Consider now that we have a red subtree R and that from the corresponding set of ultraviolet branches (according to the second choice —I shall no longer repeat that qualification) the shortest branch leading to the blue point P and the blue point P itself have been coloured red. The number of ultraviolet branches has been decreased by 1 as it should be. Are the remaining ones the good ones? For each blue point they represent the shortest connection to the red tree R, and they should represent the shortest possible connection to the new red tree R + P. But this is settled by means of a simple comparison for each blue point B: if the branch BP is shorter than the ultraviolet branch connecting B to R, the latter is to be replaced by the branch BP —its colour is washed away and BP is made ultraviolet instead—; otherwise it is maintained, as the growth of the red tree with the point P did not provide a shorter way of connecting B with the red tree. As a result the cost of the adjustment operator —which has to deal with N–k blue points— is a linear function of N and k (and not quadratic as k * (N – k)), and the introduction of this concept of ultraviolet is indeed accomplishing the savings we were hoping for.

Exercise. Convince yourself that the rejected alternative of the concept ''ultraviolet'' is not so helpful.

Let us try to represent our algorithm in its current stage of refinement:

COLOUR ONE POINT RED AND THE REMAINING ONES BLUE;
CONSTRUCT THE SET OF ULTRAVIOLET BRANCHES;
while NUMBER OF RED POINTS < N do
begin SELECT SHORTEST ULTRAVIOLET BRANCH AND CALL ITS BLUE ENDPOINT P;
COLOUR IT AND POINT P RED;
ADJUST FOR EACH BLUE POINT B BY COMPARING WITH THE BRANCH BP
end.

By now the time has come to consider the representation of the information involved. We assume the N points numbered from 1 to N, we assume the length of the branches given by a two-dimensional array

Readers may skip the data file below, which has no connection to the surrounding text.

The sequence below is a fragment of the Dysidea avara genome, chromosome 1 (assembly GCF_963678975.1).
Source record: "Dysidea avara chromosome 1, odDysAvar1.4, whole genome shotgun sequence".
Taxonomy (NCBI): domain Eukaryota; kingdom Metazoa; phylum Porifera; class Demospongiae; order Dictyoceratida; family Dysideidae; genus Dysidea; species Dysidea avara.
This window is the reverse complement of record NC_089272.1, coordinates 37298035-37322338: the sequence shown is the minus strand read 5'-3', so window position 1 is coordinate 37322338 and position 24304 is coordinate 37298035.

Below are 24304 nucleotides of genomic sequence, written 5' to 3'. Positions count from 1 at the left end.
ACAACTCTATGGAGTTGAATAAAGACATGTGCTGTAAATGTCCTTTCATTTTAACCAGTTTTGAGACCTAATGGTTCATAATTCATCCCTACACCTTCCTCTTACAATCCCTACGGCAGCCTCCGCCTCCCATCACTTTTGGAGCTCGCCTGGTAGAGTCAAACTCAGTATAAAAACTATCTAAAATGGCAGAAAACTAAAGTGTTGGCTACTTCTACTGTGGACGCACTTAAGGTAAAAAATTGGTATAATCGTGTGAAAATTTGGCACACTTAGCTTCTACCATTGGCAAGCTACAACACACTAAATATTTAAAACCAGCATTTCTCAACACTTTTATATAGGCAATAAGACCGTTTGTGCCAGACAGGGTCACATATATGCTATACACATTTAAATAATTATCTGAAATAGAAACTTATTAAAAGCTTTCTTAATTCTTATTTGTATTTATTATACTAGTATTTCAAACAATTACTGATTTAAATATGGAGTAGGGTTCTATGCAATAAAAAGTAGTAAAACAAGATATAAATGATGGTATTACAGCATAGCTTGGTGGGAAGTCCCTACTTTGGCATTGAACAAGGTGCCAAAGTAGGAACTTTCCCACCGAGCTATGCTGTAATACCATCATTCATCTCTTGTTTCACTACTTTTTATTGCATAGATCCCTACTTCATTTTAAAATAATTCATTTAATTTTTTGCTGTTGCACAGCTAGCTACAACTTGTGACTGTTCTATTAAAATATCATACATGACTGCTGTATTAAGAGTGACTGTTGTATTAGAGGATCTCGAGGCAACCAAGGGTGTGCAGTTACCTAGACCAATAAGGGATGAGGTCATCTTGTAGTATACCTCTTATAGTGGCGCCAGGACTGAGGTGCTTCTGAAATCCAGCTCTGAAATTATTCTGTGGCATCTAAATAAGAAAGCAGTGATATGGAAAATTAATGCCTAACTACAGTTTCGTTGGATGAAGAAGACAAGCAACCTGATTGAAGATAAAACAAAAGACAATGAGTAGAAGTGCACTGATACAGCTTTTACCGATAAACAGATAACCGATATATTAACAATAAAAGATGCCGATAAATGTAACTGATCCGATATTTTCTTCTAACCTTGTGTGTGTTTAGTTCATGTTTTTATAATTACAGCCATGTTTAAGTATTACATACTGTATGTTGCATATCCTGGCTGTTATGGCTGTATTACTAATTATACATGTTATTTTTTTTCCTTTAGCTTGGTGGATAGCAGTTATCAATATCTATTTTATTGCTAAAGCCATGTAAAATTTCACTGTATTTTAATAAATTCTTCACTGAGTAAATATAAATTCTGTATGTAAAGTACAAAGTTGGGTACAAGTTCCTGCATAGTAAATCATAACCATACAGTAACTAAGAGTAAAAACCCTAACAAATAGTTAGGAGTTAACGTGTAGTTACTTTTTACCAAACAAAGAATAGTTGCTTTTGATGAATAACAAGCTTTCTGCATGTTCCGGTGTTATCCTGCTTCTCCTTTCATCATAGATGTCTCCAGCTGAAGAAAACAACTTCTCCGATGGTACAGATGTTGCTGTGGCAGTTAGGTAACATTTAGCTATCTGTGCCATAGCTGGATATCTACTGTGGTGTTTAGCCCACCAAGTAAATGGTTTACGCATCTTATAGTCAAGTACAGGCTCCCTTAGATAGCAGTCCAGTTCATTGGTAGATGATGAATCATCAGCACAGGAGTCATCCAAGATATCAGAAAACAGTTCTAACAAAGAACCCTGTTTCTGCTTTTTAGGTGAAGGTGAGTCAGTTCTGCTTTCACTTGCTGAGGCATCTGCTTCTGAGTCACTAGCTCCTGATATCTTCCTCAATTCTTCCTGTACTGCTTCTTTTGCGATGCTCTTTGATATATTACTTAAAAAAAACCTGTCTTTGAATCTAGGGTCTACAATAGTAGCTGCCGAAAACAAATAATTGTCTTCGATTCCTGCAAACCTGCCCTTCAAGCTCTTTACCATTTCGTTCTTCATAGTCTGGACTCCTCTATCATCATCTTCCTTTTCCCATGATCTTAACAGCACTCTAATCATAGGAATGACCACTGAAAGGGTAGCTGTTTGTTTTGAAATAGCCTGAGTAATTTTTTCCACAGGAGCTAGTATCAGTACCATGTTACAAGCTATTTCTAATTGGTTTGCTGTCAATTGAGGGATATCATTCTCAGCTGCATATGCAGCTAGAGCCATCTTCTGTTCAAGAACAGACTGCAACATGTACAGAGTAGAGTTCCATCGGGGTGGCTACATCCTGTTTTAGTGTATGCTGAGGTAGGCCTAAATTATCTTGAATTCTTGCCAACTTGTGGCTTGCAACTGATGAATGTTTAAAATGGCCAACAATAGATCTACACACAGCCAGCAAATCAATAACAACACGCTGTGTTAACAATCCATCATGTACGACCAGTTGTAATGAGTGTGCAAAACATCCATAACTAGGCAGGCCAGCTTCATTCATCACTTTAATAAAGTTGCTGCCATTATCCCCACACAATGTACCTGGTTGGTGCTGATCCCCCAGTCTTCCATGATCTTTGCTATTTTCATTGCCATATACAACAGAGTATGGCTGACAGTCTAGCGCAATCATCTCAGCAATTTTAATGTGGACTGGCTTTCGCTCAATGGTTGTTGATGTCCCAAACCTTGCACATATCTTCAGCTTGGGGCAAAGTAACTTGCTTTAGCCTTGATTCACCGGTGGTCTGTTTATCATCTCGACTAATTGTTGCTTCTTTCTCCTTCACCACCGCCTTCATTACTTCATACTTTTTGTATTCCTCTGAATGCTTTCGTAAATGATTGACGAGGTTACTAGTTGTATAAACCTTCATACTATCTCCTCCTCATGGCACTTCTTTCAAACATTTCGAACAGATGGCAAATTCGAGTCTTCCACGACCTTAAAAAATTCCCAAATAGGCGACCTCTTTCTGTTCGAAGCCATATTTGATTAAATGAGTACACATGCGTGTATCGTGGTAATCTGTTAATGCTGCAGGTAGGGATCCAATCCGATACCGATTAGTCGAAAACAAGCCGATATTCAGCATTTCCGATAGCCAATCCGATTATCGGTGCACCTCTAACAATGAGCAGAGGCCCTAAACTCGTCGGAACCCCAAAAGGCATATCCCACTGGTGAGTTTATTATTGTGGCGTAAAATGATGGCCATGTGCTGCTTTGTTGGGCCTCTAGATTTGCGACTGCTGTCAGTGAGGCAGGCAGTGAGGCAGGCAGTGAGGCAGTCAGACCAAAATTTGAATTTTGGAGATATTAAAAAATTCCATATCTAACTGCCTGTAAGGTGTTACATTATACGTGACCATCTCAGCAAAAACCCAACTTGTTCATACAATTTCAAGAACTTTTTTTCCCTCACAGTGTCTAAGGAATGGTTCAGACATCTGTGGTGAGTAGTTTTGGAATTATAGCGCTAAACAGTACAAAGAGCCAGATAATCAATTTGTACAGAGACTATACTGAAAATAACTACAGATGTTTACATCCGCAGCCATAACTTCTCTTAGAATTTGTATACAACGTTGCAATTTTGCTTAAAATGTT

real array distance[1:N, 1:N] ,

such that for 1 ≤ i, j ≤ N

distance[i, j] = distance[j, i] =
length of branch connecting the points i and j.

The answer required is for a tree of N–1 branches, each branch being identified by the numbers of its endpoints; the answer is an (unordered) set of (unordered) pairs of numbers. We can represent then by two arrays:

integer array from, to[1:N–1]

where for each h satisfying 1 ≤ h ≤ N–1 the pair ''from [h], to [h]'' gives (the numbers of) the endpoints of the h-th branch. In our final solution the branches will be numbered (by h); the only order that makes sense is the order in which they have been coloured red. The observation made earlier that the total number of branches to be manipulated (red and ultraviolet together) remains constant suggests that we store them in the same array:

if k = NUMBER OF RED POINTS
from[h], to[h] will be red for 1 ≤ h < k
from[h], to[h] will be ultraviolet for k ≤ h < N .

The ultraviolet branches will be represented leading from a red point to a blue one. The array ''length'' has been introduced in order to reduce the number of subscriptions to be carried out:

length[h] = distance [from[h], to[h]] will hold (and will be restored immediately when temporarily invalid).

Point N is chosen as the initial point to be coloured red. ''SELECT SHORTEST ULTRAVIOLET BRANCH'' is a straightforward search for a minimum value. ''COLOUR IT AND POINT P RED'' is done by an interchange on the three arrays (if necessary), followed by an increase of k. In ''ADJUST FOR EACH BLUE POINT B BY COMPARING WITH THE BRANCH BP'', h scans the violet branches, to[h] will scan the blue points and len is used to store the length of branch BP. The final program is given on the next page.

Exercise.

Let distance [i,j] be the distance from point i to point j in that direction. As we may have one-way traffic, the relation distance[i,j] ≠ distance[j,i] is then permissable. Make a program finding in the graph the shortest path leading from point I to point J. This is a difficult exercise, therefore it is worth trying!

begin
integer array from, to [1:N–1];
real array length [1:N–1];
real len, minlen;
integer k, h, minh, p;

COLOUR ONE POINT RED AND THE REMAINING ONES BLUE:
k := 1;   CONSTRUCT THE SET OF ULTRAVIOLET BRANCHES:
h := 1;
while h < N do
begin
from[h] := N; to [h] := h; length[h] := distance[N,h]; h := h+1;
end;
while k < N do
begin      SELECT SELECT SHORTEST ULTRAVIOLET BRANCH
AND CALL ITS BLUE ENDPOINT P:
minh := k; minlen := length[k]; h := k+1;
while h < N do
begin
len := length[h];
if len < minlen do
begin
minlen := len;
minh := h;
end
h := h + 1;
end;
p := to[minh];       COLOR IT AND POINT P RED:
if k ≠ minh do
begin
h := from[k];
from[k] := from[minh];
from[minh] := h;
h := to[k];
to[k] := to[minh];
to[minh] := h;
len := length[k];
length[k] := length[minh];
length[minh] := len;
end;
k := k + 1;
ADJUST FOR EACH BLUE POINT BY COMPARING WITH THE BRANCH BP:
h := k;
while h < N do
begin
len := distance[p, to[h]];
if len < length[h] do
begin
length[h] := len;
from[h] := p;
end;
h := h + 1;
end;
end;
h := 1;
while h < N do
begin
print(from[h]);
print(to[h]);
newline;
h := h + 1;
end;
end;